Facebook, by all accounts, will soon become the most valuable company ever to go public, surpassing even United Parcel Service, which received a valuation of $60.2 billion for its 1999 IPO. Much of that value is tied to the ability of Facebook to rake in cash from online and mobile advertisements. For its part, Facebook has bragged that it offers its advertisers unparalleled reach and accuracy.
But not all of those advertisers are happy.
According to The Wall Street Journal, which first broke the news, car-maker General Motors is set to yank its advertisements from Facebook – a direct result of the failure of the ads to impact consumers' purchases. The move, the Journal notes, "puts a spotlight on an issue that many marketers have been raising: whether ads on Facebook help them sell more products."
In an interview with Bloomberg News, Greg Martin, a GM spokesman, said the company "regularly review[s] our overall media spend and make[s] adjustments as needed. This happens as a regular course of business and it's not unusual for us to move our spending around various media outlets." Still, for Facebook, the timing is notably bad.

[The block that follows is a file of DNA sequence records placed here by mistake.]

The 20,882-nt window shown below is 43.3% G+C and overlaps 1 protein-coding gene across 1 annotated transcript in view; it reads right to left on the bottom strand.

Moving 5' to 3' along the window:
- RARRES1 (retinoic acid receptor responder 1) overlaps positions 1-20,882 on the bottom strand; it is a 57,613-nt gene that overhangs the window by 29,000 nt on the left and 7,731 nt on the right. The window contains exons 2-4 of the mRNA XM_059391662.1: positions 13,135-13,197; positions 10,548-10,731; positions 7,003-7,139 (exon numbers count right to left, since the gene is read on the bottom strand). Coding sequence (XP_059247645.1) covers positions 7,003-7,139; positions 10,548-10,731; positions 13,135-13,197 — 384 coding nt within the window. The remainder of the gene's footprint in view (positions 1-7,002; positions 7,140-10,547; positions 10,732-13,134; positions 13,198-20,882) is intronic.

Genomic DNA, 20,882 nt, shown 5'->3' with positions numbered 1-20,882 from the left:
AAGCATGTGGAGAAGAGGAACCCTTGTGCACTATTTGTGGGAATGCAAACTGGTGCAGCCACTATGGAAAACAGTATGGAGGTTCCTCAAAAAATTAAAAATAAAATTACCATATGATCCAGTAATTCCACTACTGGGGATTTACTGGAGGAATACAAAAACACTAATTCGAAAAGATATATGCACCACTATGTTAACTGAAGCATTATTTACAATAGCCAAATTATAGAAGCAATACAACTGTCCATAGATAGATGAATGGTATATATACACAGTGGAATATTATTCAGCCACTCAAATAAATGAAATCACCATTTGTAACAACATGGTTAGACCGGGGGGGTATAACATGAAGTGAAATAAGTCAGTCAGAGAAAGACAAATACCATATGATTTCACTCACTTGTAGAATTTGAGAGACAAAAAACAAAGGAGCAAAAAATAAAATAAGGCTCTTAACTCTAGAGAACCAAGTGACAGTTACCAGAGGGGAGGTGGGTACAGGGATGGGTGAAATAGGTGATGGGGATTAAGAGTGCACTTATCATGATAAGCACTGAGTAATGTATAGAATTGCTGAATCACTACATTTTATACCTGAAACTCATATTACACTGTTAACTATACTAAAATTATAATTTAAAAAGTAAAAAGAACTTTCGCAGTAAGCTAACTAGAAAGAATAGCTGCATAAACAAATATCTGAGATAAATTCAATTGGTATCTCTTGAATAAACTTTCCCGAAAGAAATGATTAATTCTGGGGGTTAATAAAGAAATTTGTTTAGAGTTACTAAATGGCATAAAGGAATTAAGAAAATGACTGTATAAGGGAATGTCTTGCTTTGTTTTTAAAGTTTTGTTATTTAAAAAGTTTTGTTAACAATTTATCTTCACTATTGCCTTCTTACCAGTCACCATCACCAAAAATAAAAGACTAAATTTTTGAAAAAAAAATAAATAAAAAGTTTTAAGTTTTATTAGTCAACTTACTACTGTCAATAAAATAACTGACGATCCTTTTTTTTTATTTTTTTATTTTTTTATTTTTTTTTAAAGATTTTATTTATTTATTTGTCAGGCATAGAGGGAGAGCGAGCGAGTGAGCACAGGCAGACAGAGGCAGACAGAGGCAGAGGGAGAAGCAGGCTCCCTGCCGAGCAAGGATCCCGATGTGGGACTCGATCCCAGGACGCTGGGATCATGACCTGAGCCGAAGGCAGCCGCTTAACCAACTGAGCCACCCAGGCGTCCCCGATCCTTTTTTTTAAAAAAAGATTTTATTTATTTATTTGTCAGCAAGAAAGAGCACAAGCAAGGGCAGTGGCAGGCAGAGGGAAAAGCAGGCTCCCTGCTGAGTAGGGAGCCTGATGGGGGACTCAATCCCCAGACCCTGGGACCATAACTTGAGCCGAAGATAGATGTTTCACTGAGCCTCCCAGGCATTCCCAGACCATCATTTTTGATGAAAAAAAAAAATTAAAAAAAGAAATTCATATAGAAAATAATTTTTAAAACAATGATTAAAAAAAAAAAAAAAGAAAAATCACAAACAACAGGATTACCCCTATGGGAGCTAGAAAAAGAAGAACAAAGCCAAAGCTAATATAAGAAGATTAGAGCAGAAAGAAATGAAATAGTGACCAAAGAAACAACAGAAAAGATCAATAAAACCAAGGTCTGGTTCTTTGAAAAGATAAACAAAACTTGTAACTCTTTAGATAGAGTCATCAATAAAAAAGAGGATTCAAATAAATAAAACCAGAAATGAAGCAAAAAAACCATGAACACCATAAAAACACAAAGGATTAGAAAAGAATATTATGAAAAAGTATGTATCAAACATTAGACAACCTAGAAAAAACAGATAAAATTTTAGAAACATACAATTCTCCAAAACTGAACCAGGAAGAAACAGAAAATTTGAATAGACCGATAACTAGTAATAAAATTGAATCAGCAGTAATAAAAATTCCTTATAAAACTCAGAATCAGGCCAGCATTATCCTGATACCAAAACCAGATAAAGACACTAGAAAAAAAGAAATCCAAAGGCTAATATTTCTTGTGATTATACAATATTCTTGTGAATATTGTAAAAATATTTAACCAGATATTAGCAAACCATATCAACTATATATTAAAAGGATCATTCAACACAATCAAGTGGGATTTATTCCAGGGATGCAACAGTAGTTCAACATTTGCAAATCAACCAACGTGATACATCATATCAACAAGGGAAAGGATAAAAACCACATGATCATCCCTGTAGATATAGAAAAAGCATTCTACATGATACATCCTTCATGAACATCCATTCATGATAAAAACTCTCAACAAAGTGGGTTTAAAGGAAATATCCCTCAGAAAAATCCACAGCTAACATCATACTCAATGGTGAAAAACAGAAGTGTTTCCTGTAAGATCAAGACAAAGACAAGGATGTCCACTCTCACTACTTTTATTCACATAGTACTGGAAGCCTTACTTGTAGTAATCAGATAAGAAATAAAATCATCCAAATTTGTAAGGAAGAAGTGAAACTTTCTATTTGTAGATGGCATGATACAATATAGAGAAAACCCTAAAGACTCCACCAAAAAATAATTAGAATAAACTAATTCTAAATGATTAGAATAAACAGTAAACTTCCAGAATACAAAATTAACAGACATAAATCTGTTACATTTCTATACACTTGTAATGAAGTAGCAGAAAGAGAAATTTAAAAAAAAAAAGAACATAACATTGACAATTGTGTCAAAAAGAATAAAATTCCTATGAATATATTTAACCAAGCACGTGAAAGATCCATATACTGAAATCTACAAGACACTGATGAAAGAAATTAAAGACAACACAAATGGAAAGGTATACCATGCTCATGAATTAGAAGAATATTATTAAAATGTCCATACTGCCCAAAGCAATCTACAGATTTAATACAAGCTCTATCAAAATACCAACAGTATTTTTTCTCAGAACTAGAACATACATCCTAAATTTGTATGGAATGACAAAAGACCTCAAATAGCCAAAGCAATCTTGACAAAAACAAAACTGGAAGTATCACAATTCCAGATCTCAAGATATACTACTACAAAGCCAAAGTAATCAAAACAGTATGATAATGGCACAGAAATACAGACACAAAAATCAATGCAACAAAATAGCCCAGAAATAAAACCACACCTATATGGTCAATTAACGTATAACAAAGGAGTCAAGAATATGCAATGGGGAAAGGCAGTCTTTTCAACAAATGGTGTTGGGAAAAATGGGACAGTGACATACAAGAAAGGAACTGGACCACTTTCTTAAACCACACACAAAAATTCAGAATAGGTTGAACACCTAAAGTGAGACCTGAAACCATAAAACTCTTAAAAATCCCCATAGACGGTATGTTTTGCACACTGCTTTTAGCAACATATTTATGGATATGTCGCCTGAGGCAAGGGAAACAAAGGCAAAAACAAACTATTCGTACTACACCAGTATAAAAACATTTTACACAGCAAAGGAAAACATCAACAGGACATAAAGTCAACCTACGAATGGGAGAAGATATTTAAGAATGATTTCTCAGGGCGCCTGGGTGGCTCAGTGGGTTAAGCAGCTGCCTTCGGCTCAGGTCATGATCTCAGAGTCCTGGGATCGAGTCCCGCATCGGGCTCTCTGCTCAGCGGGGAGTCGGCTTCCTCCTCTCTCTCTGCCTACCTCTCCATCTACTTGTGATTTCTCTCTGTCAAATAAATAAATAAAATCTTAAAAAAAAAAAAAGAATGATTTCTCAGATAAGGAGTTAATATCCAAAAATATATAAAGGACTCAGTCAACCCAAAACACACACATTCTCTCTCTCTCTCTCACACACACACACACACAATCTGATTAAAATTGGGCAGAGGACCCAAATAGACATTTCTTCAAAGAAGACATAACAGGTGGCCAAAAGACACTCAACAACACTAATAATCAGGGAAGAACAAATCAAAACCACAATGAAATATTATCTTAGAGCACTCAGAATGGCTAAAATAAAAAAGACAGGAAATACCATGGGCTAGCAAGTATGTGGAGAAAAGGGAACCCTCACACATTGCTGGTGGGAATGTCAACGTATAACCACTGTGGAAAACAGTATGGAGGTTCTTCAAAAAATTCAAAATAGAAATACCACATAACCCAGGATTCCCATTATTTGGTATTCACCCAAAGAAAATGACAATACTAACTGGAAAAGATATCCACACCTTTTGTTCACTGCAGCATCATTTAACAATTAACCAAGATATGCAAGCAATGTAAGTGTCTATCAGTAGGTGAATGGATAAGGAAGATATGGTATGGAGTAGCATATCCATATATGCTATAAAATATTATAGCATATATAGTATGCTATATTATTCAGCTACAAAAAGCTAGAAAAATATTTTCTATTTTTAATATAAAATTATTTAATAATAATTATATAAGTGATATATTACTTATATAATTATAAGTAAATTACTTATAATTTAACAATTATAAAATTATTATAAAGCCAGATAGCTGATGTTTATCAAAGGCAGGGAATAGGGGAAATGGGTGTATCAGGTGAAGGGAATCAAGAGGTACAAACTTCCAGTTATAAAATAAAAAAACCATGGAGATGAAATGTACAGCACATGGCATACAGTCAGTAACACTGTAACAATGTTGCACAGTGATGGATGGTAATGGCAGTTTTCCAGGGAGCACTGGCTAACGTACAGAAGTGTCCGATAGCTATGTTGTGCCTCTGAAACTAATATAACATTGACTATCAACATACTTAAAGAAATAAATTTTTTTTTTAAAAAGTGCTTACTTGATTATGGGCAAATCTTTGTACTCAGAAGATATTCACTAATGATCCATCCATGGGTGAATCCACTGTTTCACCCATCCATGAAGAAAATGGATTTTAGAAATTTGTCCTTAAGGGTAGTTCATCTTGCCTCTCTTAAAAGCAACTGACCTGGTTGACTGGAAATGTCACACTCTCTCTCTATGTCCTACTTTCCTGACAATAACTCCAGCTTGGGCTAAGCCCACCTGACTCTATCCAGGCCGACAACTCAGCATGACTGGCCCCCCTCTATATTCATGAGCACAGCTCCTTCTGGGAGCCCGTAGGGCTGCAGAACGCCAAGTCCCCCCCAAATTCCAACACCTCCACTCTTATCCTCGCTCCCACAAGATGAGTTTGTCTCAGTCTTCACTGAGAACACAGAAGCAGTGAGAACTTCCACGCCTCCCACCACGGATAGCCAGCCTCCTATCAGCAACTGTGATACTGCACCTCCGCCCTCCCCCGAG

"This does highlight what we are arguing is the riskiness of the overall Facebook business model," Brian Wieser, Internet and media analyst at Pivotal Research Group told Reuters today.
But over at PC World, Tony Bradley argues that the loss of GM as an advertiser is not necessarily super-problematic for Facebook. The social network, after all, has long been about "word-of-mouth" interactions.
"The value of marketing on a social network is the sharing between friends and family," Bradley writes. "One person tries a restaurant and likes it, and shares that experience with the rest of their social network. Someone finds a pair of shoes that are comfortable, and posts it online for everyone to see. That type of interaction is less likely for big-ticket items like cars, but it’s a gold mine for small businesses that can’t afford Super Bowl ads."